Liz Griffith [Policy Officer, Law Centre (NI), Belfast, Northern Ireland]: "President-elect Obama's apparent decision to close Guantanamo has received wide support in the UK government. Nine UK nationals were returned to the UK in 2004 and 2005 following extensive campaigning by civic society and high level representations from the UK government. Three men who were previously lawfully resident in the UK were also returned in December 2007. Organizations, such as Amnesty International, are still campaigning for the release of 3 more men who have connections to the UK.
Despite speculation, the Foreign Office has confirmed that it has made no formal offer to the US to accept any additional detainees. However, the UK has urged European countries to follow its example in respect of their own nationals and former legal residents.
This comment outlines a backdrop to some of the legal issues that could arise if the UK agrees to accept additional detainees. This only applies to Guantanamo detainees from other countries, such as Yemen, who have never held UK residency and have no UK connections but who cannot be returned to their own country.
Exclusion from refugee status
A Guantanamo detainee may be eligible to submit an application for asylum in the UK under the 1951 Refugee Convention [PDF file]. However, the Refugee Convention contains exclusion clauses that prevent its provisions being extended to persons who are considered to have committed serious crimes or to be a threat to national security. In such circumstances, a person cannot be awarded the usual 5 years limited leave or refugee status, or the equivalent human rights status. Potentially, these exclusion clauses could apply to some Guantanamo detainees. However, none of the returned Guantanamo detainees have been brought to trial in the UK.
Living in limbo?
What status, if any, could thus be granted to detainees who are excluded from refugee status? This issue became apparent in February 2000 when nine Afghans intent on fleeing the Taliban hijacked an airplane and flew to London. The then Home Secretary expressed his determination to deport everyone on the airplane. However, the nine hijackers, fearing reprisals, argued that they would be subject to torture or serious harm on return to Afghanistan. The exclusion criteria clearly applied and the UK would be in breach of its human rights obligations if it were to deport the men. The government was determined not to grant the hijackers any form of status that would enable them to work, study or access benefits, thus effectively leaving the men in limbo. The case was heard before the Court of Appeal amidst widespread political controversy and media condemnation. The court ruled it unlawful to leave the hijackers in limbo and ordered a grant of leave, to be reviewed every six months. This was a landmark case in asylum law and could potentially affect Guantanamo detainees.
Anti-terror legislation and Control Orders
Another issue that may be relevant to Guantanamo Bay detainees deemed to pose a terrorist threat is Control Orders. Following the events of September 11th 2001, the UK government entered a derogation to the European Convention on Human Rights Article 5(right to liberty and security). This derogation enabled parliament to pass the Anti-Terrorism, Crime and Security Act 2001 which provided for indefinite detention without trial for foreign nationals who were considered a risk to national security but whose deportation would put them at risk of ill treatment. Ten men were detained under these new powers and were not brought to trial as the government argued that prosecution would risk revealing "sensitive and dangerous intelligence." However, after a lengthy legal battle, the government's derogation was quashed by the House of Lords who ruled that even if a public emergency existed, the legislative response was disproportionate and that the discriminatory aspect was incompatible with the Convention.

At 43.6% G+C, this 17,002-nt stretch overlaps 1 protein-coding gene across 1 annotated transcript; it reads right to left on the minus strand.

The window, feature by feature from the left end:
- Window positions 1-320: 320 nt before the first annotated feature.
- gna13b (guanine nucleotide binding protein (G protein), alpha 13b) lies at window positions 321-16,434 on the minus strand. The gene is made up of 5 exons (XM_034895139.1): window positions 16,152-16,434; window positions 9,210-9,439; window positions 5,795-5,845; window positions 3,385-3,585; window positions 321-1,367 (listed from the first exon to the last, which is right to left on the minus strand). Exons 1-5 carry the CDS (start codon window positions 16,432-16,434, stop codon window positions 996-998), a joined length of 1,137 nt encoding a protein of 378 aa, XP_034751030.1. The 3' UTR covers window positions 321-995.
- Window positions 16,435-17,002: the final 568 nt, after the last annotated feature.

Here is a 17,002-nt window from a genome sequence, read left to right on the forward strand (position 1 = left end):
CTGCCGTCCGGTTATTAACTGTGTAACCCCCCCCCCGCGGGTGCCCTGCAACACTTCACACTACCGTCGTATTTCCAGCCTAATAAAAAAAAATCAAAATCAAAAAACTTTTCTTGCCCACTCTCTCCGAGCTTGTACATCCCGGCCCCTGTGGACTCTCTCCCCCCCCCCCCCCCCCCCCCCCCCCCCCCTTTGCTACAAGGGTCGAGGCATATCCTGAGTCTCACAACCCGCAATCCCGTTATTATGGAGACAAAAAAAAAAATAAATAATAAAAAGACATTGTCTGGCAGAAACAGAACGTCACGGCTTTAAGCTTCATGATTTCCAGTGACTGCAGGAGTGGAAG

The government responded by enacting new anti-terror legislation, the Prevention of Terrorism Act 2005. This provided the legislative basis for Control Orders: a stringent restriction regime sometimes referred to as a "prison without bars." Control Orders have attracted significant legal scrutiny and the courts have declared some of the most intrusive restrictions — such as 18 hour curfews – to be incompatible with human rights legislation. However, in February 2008, parliament renewed Control Orders legislation and their validity. This could mean that a Guantanamo detainee resettled in the UK could become subject to a Control Order.
The political climate
It remains unclear what would happen to any additional detainees who are resettled in the UK. Asylum is a highly politicized issue in the UK and each year sees the advent of new, more stringent legislation that affects all forms of immigration. In recent years, parliament has attempted to pass legislation that could undermine human rights such as increasing pre-charge detention to 42 days. In this instance, the House of Lords acted to prevent its implementation. The European Court on Human Rights (ECtHR) has thankfully remained somewhat impervious to the changing political climate and has consistently ruled against states' attempts to reduce human rights obligations. For example, last year ECtHR declared that states could not rely on "memorandums of understanding," a form of diplomatic assurance that European states argued would prevent the torture or ill treatment of a person if deported to their home country. Despite the worrying political trends to the contrary, civic society is hopeful that human rights will gain new respect under the new US administration. All eyes are on Obama!"
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